Since the pandemic, education technology has only grown to become one of the most important drivers for student engagement and learning. It forced many schools to adopt 1:1 models, incorporate remote learning strategies and consider the seemingly endless options of edtech providers. However, it’s not the sole solution for addressing student achievement. As one chief information officer puts it, the student has to come first, not the technology.
“Edtech’s function is to support student learning, not to drive it,” says Allison Reid, interim chief technology officer and senior director of digital learning and libraries for the Wake County Public School System in North Carolina. “Standards and student needs should drive it. Edtech is a tool that supports it.”
In a district as large as WCPSS, she adds, it’s important first to understand the goal they’re trying to achieve and then evaluate options to augment student learning and support academics through edtech.
“We begin with, ‘What standard are you trying to teach?,’ or ‘What problem are you trying to solve?’ And then, ‘Do I have tools in my arsenal?’, because technology’s not the right tool for everything. Sometimes the right solution is to sit down with somebody and have a conversation. It’s highly un-technical.”
Sometimes—in fact many times—technology can enhance outcomes, she notes. But if schools simply rely on finding a tech solution instead of a solution, they may unintentionally create barriers for some students.
But she doesn’t understate the importance of edtech, and neither does Valerie Summerlot, senior manager of professional learning at Indianapolis Public Schools, who says they’ve built an environment that allows edtech to blossom.
“The digital strategy team that I’m a part of has really worked hard to lay the groundwork for infrastructures and processes to be developed so that edtech can thrive,” she says.
At the start of the pandemic, IPS had to move to 1:1 out of necessity, forcing everyone to “learn on the go,” she adds.
“But because the groundwork’s been laid since then, edtech has moved from a reactionary to a proactive-type role,” Summerlot says. “We now have teachers passionate about edtech.”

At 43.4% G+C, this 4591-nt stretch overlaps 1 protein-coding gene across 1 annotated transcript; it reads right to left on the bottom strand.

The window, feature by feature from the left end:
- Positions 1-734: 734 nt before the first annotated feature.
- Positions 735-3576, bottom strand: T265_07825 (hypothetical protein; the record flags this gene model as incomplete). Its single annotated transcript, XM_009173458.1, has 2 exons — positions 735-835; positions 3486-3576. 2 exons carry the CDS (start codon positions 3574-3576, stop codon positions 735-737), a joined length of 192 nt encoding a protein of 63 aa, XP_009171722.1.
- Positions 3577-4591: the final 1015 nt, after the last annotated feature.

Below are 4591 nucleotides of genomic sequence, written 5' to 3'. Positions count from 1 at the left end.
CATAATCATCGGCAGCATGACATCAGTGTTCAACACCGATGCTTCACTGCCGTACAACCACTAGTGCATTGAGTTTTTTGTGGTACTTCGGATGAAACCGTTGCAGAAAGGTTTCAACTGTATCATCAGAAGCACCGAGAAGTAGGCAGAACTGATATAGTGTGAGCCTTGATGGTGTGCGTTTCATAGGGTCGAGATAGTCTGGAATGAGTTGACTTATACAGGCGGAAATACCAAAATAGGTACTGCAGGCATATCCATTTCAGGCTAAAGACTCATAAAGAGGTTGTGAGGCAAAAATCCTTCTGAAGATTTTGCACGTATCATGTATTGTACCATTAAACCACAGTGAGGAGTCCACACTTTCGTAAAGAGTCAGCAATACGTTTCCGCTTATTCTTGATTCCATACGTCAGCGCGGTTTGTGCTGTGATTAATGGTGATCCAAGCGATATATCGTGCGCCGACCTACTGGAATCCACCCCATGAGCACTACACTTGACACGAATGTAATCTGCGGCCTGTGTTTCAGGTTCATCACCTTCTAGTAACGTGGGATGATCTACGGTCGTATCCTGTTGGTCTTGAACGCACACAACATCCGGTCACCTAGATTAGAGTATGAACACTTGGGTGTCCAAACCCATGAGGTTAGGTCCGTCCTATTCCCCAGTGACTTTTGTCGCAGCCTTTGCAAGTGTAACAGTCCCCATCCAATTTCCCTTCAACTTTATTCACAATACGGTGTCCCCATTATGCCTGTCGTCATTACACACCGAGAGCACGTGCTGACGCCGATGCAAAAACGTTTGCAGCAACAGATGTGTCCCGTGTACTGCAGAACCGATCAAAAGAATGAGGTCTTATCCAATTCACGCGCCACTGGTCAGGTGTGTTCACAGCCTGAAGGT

Valerie Summerlot on IPS’ edtech teacher leadership initiative
Amy Alvis, senior manager of educational technology at IPS, also says the district is still in the early stages of utilizing edtech to its fullest potential.
“I’ve been in charge of our LMS for seven years and it wasn’t until Covid hit that everyone started using it,” she says. “I would say we’re probably in our infancy with it.”
However, the pandemic wasn’t the only thing that drove change and innovation through edtech in schools. It took advocacy and careful leadership to ensure all stakeholders knew just how essential it is for academics.
“We must work with curriculum to ensure we are meeting the level of depth needed,” says Darlene Rankin, director of instructional technology at Katy Independent School District in Texas. “That has been—and will continue to be—a focus to ensure. Edtech needs to be seen not as bells and whistles or ‘fun,’ but in a way that allows our students to portray their ideas through podcasts or show what they know through a video, or gain that quick feedback needed through the other tools that we have.”
Rankin is also a member of an AI advisory board created by SAFARI Montage that is looking into artificial intelligence and its use in schools.
“I have brought that work back to my district in order for us to write our own understandings on how this tool should be leveraged for good,” she says.
Technology leaders also serve as translators, as is the case with Reid, who says it’s her job to help others understand technology so that they can make sound decisions for themselves without making things too complex. As a leader, it’s important to explain priorities in both directions from educators to those at the cabinet level.